Getting little hands ready for writing?


Which skills are important for writing?

  • Postural control Being able to keep my body upright in the chair and to sit still
  • Vision To be able to see what I am writing
  • Eye muscles The muscles of my eyes should be able to work together or my writing will blur
  • In-hand manipulation skills To be able to hold and manipulate the pencil in my hand
  • Finger and hand strength My fingers should be strong enough the hold the pencil and not get tired when I write
  • Fine eye-hand coordination To be able write neatly and accurately
  • Visio-motor integration To copy work from the blackboard or textbook
  • Dynamic tripod grip To hold the pencil correctly for optimum manipulation and that my hand won’t get tired when writing
  • Bilateral integration My non-dominant hand should support the paper while I writeWriting Skills
  • Midline-crossing To be able to cross the imaginary midline of the body
  • Hand dominance To have one hand that is dominant when performing fine coordination tasks
  • Visual perception The building-blocks for reading, writing and maths: discrimination, memory, sequential memory, foreground-background, form constancy, spatial relations and position in space
  • Visual focus To be able to sit still and focus on a task for 10 minutes

How will I know if my child isn’t ready for formal writing?

  • Find it difficult to sit still for less than 10 minutes
  • Complains that their hand gets tired when colouring/drawing
  • Have an awkward pencil grip
  • Rub their eyes when having to focus on table-top work and/or complains or headaches
  • Uses their whole hand to manipulate objects instead of just some fingers
  • Struggles with fine motor tasks e.g. colouring, cutting, threading beads
  • Hasn’t chosen one hand as dominant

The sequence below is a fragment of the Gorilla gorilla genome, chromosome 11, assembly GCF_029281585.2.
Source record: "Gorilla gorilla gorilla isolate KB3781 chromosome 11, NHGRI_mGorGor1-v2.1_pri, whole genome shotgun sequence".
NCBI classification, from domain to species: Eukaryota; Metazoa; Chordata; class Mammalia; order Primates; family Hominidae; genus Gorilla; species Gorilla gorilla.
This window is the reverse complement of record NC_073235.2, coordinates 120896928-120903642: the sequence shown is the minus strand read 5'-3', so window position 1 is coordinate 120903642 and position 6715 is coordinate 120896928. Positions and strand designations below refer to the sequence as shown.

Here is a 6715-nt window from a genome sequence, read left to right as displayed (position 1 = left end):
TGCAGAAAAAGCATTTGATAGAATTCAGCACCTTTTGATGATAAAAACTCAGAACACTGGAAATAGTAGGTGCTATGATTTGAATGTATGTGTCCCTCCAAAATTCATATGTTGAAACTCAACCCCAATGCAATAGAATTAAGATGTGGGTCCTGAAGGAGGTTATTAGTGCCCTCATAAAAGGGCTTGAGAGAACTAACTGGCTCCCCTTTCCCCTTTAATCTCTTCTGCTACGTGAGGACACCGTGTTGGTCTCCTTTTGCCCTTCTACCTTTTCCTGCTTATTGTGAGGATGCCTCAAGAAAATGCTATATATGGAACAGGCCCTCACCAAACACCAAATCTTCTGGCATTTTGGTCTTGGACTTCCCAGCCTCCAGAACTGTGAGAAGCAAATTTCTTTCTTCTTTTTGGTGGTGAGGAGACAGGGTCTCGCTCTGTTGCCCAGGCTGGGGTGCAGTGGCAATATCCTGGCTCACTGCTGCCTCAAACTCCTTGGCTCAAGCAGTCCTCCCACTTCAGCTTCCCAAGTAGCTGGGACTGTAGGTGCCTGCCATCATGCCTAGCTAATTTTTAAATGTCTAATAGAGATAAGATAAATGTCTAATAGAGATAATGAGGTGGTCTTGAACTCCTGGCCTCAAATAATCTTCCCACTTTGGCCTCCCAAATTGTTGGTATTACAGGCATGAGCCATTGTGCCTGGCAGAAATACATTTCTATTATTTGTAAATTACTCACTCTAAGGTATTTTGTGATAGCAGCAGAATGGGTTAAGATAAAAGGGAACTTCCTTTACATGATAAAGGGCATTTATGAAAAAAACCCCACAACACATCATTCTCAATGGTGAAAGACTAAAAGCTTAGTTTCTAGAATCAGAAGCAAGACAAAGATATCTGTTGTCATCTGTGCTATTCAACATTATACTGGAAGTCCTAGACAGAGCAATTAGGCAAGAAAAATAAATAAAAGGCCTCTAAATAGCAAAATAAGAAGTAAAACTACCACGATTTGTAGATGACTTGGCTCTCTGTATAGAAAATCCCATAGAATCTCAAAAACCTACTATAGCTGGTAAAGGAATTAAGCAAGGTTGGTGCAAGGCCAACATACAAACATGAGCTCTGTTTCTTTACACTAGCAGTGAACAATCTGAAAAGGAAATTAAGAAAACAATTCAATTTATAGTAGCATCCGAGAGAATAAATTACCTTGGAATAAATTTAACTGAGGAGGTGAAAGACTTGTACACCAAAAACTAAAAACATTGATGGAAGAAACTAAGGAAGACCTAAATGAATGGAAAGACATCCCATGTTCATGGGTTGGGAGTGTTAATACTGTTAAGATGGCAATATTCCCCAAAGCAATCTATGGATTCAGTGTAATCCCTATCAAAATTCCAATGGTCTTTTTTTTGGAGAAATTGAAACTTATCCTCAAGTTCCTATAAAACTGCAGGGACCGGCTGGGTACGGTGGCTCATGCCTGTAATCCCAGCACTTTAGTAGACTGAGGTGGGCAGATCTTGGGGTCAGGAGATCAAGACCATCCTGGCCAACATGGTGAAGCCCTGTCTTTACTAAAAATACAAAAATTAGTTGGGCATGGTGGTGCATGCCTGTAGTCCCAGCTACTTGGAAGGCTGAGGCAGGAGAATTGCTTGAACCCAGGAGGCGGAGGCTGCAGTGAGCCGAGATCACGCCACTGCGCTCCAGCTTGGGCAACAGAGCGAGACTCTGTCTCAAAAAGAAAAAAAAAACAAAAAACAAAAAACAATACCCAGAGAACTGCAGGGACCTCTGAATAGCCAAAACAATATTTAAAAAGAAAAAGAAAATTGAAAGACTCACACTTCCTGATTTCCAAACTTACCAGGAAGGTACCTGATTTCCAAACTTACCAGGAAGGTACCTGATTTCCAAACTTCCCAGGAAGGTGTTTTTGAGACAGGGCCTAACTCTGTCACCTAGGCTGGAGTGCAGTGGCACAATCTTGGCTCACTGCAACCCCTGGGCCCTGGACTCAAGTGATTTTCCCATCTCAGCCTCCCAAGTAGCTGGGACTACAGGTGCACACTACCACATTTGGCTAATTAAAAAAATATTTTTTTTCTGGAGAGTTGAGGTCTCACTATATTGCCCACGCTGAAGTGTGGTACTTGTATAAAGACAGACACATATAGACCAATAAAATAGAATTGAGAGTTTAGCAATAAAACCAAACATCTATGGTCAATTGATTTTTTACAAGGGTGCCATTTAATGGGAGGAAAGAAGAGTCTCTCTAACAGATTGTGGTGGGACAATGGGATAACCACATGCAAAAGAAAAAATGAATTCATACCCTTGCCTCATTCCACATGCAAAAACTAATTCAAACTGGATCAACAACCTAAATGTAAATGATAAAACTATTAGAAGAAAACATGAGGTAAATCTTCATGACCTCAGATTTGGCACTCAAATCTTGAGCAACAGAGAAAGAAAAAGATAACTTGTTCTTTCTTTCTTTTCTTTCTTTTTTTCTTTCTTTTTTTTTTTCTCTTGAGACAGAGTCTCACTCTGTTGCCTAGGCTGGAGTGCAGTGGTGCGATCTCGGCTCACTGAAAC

• Still doesn’t know his shapes/colours/body parts
  • Cannot sit still and focus on a task for 10 minutes
  • Struggles to copy work
  • Has messy/untidy writing/drawing skills
  • Cannot yet write his/her name
  • Struggles to perform tasks where 2 hands must work in a coordinated way
  • Cannot build a 15 piece puzzle yet
  • Cannot copy a triangle and diamond
  • Cannot cut a 9cm square accurately on the line
  • Cannot draw a recognizable person with finer details

Activity ideas to get the hands ready for writing

  • Manipulate objects with the thumb and each finger e.g. sort all the blue beads using the thumb and index finger/sort all the circles using your thumb and middle finger, etc.
  • Pegboard tasks
  • Fastening and unfastening buttons
  • Colouring tasks
  • Putting money into a money box
  • Manipulating play dough – making snakes, rolling balls, etc.
  • Threading beads Start with big beads and grade to smaller beads as your child’s ability improves
  • Tearing paper into small strips or tearing paper on a pre-draw lines/shapes
  • Lacing activities
  • Cutting with scissorsGetting Hands Ready For Writing
  • Start with straight lines and no detail to pictures with wavy lines and fine detail
  • Shoot marbles using each finger of both hands
  • Placing washing pegs onto cardboard
  • Picking up small objects e.g. small beads with fingers and putting it into a bottle
  • Playing with Lego’s This with strengthen hand and finger muscles
  • Doing daily eye-muscle exercises
  • Improving your child’s visual perceptual skills
  • Picking up small objects using a tweezer
  • Dot-to-dot activities
  • Spray with a spray bottle by using one the first 3 fingers of the hand
  • Put clothing pins onto a surface using each finger with the thumb
  • Fasten nuts onto bots using the first three fingers
  • Hold a toothpick and make a hole into clay/paper

References
https://childdevelopment.com.au/areas-of-concern/writing/writing-readiness-pre-writing-skills/
https://sites.google.com/site/smallschoolot/information-for-teachers/activities-to-improve-hand-skills
https://handsonaswegrow.com/fine-motor-skills-activities/